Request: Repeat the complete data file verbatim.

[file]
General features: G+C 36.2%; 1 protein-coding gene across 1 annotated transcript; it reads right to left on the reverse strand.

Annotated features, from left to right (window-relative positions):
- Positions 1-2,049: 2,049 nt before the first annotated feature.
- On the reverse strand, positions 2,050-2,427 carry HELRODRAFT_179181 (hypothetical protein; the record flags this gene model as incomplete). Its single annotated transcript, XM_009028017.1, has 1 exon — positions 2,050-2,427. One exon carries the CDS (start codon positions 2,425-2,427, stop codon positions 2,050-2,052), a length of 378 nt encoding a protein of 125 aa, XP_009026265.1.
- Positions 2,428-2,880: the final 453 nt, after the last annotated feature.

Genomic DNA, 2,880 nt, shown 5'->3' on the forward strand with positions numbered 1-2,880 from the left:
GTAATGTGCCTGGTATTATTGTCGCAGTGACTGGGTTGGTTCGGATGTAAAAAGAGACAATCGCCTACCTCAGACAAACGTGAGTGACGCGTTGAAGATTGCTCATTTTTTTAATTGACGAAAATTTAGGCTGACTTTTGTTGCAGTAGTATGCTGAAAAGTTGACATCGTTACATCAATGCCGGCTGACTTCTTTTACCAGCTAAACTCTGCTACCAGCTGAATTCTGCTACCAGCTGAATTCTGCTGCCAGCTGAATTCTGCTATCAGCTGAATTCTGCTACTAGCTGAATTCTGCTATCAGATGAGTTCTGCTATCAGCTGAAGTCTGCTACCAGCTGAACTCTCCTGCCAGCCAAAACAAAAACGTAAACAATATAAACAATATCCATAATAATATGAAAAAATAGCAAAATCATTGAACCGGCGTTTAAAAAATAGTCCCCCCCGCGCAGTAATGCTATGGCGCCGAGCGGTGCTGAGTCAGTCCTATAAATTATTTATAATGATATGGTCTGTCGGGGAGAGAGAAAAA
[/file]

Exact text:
General features: G+C 36.2%; 1 protein-coding gene across 1 annotated transcript; it reads right to left on the reverse strand.

Annotated features, from left to right (window-relative positions):
- Positions 1-2,049: 2,049 nt before the first annotated feature.
- On the reverse strand, positions 2,050-2,427 carry HELRODRAFT_179181 (hypothetical protein; the record flags this gene model as incomplete). Its single annotated transcript, XM_009028017.1, has 1 exon — positions 2,050-2,427. One exon carries the CDS (start codon positions 2,425-2,427, stop codon positions 2,050-2,052), a length of 378 nt encoding a protein of 125 aa, XP_009026265.1.
- Positions 2,428-2,880: the final 453 nt, after the last annotated feature.

Genomic DNA, 2,880 nt, shown 5'->3' on the forward strand with positions numbered 1-2,880 from the left:
GTAATGTGCCTGGTATTATTGTCGCAGTGACTGGGTTGGTTCGGATGTAAAAAGAGACAATCGCCTACCTCAGACAAACGTGAGTGACGCGTTGAAGATTGCTCATTTTTTTAATTGACGAAAATTTAGGCTGACTTTTGTTGCAGTAGTATGCTGAAAAGTTGACATCGTTACATCAATGCCGGCTGACTTCTTTTACCAGCTAAACTCTGCTACCAGCTGAATTCTGCTACCAGCTGAATTCTGCTGCCAGCTGAATTCTGCTATCAGCTGAATTCTGCTACTAGCTGAATTCTGCTATCAGATGAGTTCTGCTATCAGCTGAAGTCTGCTACCAGCTGAACTCTCCTGCCAGCCAAAACAAAAACGTAAACAATATAAACAATATCCATAATAATATGAAAAAATAGCAAAATCATTGAACCGGCGTTTAAAAAATAGTCCCCCCCGCGCAGTAATGCTATGGCGCCGAGCGGTGCTGAGTCAGTCCTATAAATTATTTATAATGATATGGTCTGTCGGGGAGAGAGAAAAA